:) :)

Thank you so much  for looking at my work. Recently I had the honour of having some work posted, along with the wonderful image maker  Ces, on Illustration Poetry

One of the images from my artist's book is there.

Thanks Mita, you rock :)

Apr 9, 2011

Advice for Medieval Monks.

     Sorry I've been away, fell down a well again (as my friend the Labrat noticed). Whilst down the well I was thinking about my work and I realised that a lot of my images were ... err disturbing.  Not to mention the accompanying text.
    Well, they weren't disturbing to me, just to other people.

     Now, contrary to what it might indicate, this doesn't mean that I, personally, am disturbing. That would be like accusing my Wacom of being haunted, or my Cadmium Red Winsor and Newton pigment of being cruel.
    In fact I'm a fun loving guy who loves to grow flowers (dandeloins), vegetables (garlic chives) and rarely pulls the wings off flies -  unless they are really, really annoying me.
   It's just that I do medieval. I like to do Jungian Shadows. And I like teeth.
   Last week I did the Illustration Friday prompt "Duet". I'm sorry I didn't post it.
   It's at the end of this post - which is, you guessed it about the prompt 'Bottled".

   But in truth, this post is about thanking a few friends.
   I've turned off comments for this one. Instead of commenting, can you do me a big favour and visit   Ces and Bella who are organising a fund raiser for the recent Tsunami in Japan? It's a chance to aquire some of their amazing work and help people as well.
   You  can find Ces here. And Bella here.


       And my conscience has been bothering me. People I have met through blogging have been exceedingly wonderful to me. I don't know why, I don't think I deserved it one little bit. I've been lucky enough to have been honoured bt being featured on a few blogs - and you know what, I've never said thankyou in the appropriate manner.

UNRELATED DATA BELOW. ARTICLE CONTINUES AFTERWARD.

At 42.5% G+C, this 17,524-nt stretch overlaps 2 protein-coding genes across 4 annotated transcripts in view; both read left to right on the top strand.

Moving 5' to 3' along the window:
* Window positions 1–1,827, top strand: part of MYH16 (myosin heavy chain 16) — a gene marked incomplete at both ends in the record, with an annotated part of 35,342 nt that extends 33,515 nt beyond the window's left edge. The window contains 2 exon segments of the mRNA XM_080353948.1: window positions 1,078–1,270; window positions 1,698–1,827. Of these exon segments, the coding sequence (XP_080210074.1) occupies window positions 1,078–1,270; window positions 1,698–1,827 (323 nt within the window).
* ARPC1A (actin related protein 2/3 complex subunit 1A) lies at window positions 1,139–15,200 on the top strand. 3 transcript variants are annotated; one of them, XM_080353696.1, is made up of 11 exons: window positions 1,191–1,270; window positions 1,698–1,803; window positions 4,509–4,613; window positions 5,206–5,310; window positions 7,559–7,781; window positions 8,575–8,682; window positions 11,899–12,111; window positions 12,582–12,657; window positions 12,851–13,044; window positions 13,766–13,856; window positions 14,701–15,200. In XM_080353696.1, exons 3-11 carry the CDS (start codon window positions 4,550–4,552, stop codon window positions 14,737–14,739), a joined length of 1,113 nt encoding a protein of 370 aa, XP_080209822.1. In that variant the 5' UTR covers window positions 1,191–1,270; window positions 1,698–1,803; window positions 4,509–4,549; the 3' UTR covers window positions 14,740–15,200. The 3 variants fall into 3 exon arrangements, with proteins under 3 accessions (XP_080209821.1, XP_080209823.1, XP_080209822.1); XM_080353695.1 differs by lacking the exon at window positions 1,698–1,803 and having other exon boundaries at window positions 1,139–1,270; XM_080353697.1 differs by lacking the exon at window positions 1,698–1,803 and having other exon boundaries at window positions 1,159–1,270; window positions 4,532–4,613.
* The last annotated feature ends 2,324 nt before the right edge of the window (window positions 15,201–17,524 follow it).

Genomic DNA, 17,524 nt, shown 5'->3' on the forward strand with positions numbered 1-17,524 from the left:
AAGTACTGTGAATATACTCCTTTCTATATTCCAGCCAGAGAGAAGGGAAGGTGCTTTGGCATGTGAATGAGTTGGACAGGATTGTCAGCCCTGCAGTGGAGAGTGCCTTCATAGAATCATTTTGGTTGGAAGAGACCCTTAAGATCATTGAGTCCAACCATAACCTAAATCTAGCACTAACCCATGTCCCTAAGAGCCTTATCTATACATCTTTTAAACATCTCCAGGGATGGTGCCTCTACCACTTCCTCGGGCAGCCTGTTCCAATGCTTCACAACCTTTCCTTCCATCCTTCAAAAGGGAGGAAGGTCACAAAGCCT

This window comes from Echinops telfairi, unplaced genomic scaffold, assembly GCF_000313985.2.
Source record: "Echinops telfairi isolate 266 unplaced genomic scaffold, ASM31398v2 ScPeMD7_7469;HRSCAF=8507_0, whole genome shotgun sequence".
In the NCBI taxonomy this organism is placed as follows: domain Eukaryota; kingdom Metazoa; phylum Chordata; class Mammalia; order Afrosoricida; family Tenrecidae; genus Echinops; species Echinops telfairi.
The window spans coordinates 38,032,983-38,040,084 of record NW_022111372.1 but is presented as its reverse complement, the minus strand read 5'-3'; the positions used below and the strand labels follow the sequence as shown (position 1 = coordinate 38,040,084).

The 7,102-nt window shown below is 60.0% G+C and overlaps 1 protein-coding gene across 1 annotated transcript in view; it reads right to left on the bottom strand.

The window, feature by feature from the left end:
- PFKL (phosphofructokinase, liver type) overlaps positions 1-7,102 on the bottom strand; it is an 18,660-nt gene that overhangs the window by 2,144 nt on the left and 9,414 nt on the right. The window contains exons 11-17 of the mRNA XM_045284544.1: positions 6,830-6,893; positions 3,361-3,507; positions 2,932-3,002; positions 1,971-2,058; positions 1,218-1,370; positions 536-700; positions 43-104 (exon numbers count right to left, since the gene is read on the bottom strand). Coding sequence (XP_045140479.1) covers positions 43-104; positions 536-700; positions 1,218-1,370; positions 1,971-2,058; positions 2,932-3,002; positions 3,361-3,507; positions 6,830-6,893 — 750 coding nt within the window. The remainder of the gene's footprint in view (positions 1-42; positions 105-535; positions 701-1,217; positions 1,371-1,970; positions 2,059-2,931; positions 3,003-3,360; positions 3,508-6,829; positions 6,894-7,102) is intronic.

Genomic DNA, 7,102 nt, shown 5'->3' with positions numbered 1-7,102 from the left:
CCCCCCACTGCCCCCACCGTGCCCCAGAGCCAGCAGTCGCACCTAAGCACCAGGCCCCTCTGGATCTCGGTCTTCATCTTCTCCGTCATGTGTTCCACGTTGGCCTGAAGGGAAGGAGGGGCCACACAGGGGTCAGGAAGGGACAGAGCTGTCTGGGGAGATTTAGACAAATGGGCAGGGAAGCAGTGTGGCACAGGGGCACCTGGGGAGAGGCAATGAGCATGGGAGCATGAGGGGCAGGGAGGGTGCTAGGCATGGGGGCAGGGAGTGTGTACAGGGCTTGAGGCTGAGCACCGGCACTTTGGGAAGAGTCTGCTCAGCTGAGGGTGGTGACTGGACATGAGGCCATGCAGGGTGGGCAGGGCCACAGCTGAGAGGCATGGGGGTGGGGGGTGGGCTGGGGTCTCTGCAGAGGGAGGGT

So here goes. First up I'd like to say thankyou to my friend Janne Robberstad, who in October last year named me as an artist inspirational. Now Janne, if you haven't seen her work, is one of those people who can do anything - and I mean it - and do it with flair. You can see her post here.   Thanks Janne :)
       Please take a look at Janne's work.

Next I'd like to say thanks to Amalia. Amalia's blog 'Art Memoirs' feautures artists from around the world. She featured my work in December last year. The post is here.  Thanks Amalia, that means a wonderful amount to me. If you haven't seen Amalia's own art, then you aint seen nothing!

       And thirdly there's the wonderful Bella. Now I can't really give you a link to that post for various reasons (the main being the opening line of the post), but I can tell you her work is so gorgeous that her last post attracted about 130 comments!
     You can find Bella here.

     Now the last artist I'd like to thank is Jack Foster. If you think my work is odd, strange macabre, well Jack Foster, who makes me laugh like a kid when I see his work (I laugh with it not at it!) has managed to make a small story about it that proves that I am a fun loving guy after all. Thankyou Jack!!!
     Please have a look at his post. It cracked me up. And it makes me look nice.

And lastly, thanks so much to everyone who commented on my last few posts!  You are very kind.